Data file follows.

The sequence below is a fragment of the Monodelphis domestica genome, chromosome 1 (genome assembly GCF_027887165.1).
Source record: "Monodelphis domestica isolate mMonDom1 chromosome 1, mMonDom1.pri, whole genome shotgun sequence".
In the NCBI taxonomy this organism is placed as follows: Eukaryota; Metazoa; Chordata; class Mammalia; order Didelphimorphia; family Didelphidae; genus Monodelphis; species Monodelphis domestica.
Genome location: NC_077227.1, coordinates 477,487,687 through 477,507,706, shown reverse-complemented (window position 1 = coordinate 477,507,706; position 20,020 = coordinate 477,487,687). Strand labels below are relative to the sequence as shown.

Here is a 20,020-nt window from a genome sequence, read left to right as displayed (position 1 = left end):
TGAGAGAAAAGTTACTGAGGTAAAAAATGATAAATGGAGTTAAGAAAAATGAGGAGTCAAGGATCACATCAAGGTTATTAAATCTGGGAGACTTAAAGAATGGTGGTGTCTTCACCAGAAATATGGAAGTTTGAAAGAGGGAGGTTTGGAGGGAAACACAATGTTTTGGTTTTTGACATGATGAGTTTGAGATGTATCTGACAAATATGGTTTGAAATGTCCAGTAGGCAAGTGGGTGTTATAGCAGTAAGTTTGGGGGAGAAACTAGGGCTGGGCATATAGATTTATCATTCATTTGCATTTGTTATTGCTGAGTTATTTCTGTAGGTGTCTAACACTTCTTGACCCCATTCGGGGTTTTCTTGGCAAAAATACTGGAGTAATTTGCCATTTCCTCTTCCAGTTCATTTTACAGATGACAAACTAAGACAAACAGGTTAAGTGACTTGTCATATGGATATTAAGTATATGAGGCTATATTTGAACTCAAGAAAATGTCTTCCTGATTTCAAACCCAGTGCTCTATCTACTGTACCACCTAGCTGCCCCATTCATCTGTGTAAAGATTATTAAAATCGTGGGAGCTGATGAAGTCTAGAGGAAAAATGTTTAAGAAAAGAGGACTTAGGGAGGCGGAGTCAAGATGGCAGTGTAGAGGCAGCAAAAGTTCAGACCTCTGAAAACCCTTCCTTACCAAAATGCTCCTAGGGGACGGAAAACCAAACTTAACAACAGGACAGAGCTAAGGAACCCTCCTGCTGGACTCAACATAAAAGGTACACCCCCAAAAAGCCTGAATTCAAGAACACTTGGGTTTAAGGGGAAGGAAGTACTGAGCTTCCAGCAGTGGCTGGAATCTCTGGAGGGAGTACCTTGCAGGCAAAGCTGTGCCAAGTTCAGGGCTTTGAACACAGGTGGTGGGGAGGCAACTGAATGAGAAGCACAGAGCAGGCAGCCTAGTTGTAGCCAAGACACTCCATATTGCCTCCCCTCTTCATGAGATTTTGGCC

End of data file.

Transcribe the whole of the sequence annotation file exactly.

The sequence below is a fragment of the Monodelphis domestica genome, chromosome 1 (genome assembly GCF_027887165.1).
Source record: "Monodelphis domestica isolate mMonDom1 chromosome 1, mMonDom1.pri, whole genome shotgun sequence".
In the NCBI taxonomy this organism is placed as follows: Eukaryota; Metazoa; Chordata; class Mammalia; order Didelphimorphia; family Didelphidae; genus Monodelphis; species Monodelphis domestica.
Genome location: NC_077227.1, coordinates 477,487,687 through 477,507,706, shown reverse-complemented (window position 1 = coordinate 477,507,706; position 20,020 = coordinate 477,487,687). Strand labels below are relative to the sequence as shown.

Here is a 20,020-nt window from a genome sequence, read left to right as displayed (position 1 = left end):
TGAGAGAAAAGTTACTGAGGTAAAAAATGATAAATGGAGTTAAGAAAAATGAGGAGTCAAGGATCACATCAAGGTTATTAAATCTGGGAGACTTAAAGAATGGTGGTGTCTTCACCAGAAATATGGAAGTTTGAAAGAGGGAGGTTTGGAGGGAAACACAATGTTTTGGTTTTTGACATGATGAGTTTGAGATGTATCTGACAAATATGGTTTGAAATGTCCAGTAGGCAAGTGGGTGTTATAGCAGTAAGTTTGGGGGAGAAACTAGGGCTGGGCATATAGATTTATCATTCATTTGCATTTGTTATTGCTGAGTTATTTCTGTAGGTGTCTAACACTTCTTGACCCCATTCGGGGTTTTCTTGGCAAAAATACTGGAGTAATTTGCCATTTCCTCTTCCAGTTCATTTTACAGATGACAAACTAAGACAAACAGGTTAAGTGACTTGTCATATGGATATTAAGTATATGAGGCTATATTTGAACTCAAGAAAATGTCTTCCTGATTTCAAACCCAGTGCTCTATCTACTGTACCACCTAGCTGCCCCATTCATCTGTGTAAAGATTATTAAAATCGTGGGAGCTGATGAAGTCTAGAGGAAAAATGTTTAAGAAAAGAGGACTTAGGGAGGCGGAGTCAAGATGGCAGTGTAGAGGCAGCAAAAGTTCAGACCTCTGAAAACCCTTCCTTACCAAAATGCTCCTAGGGGACGGAAAACCAAACTTAACAACAGGACAGAGCTAAGGAACCCTCCTGCTGGACTCAACATAAAAGGTACACCCCCAAAAAGCCTGAATTCAAGAACACTTGGGTTTAAGGGGAAGGAAGTACTGAGCTTCCAGCAGTGGCTGGAATCTCTGGAGGGAGTACCTTGCAGGCAAAGCTGTGCCAAGTTCAGGGCTTTGAACACAGGTGGTGGGGAGGCAACTGAATGAGAAGCACAGAGCAGGCAGCCTAGTTGTAGCCAAGACACTCCATATTGCCTCCCCTCTTCATGAGATTTTGGCC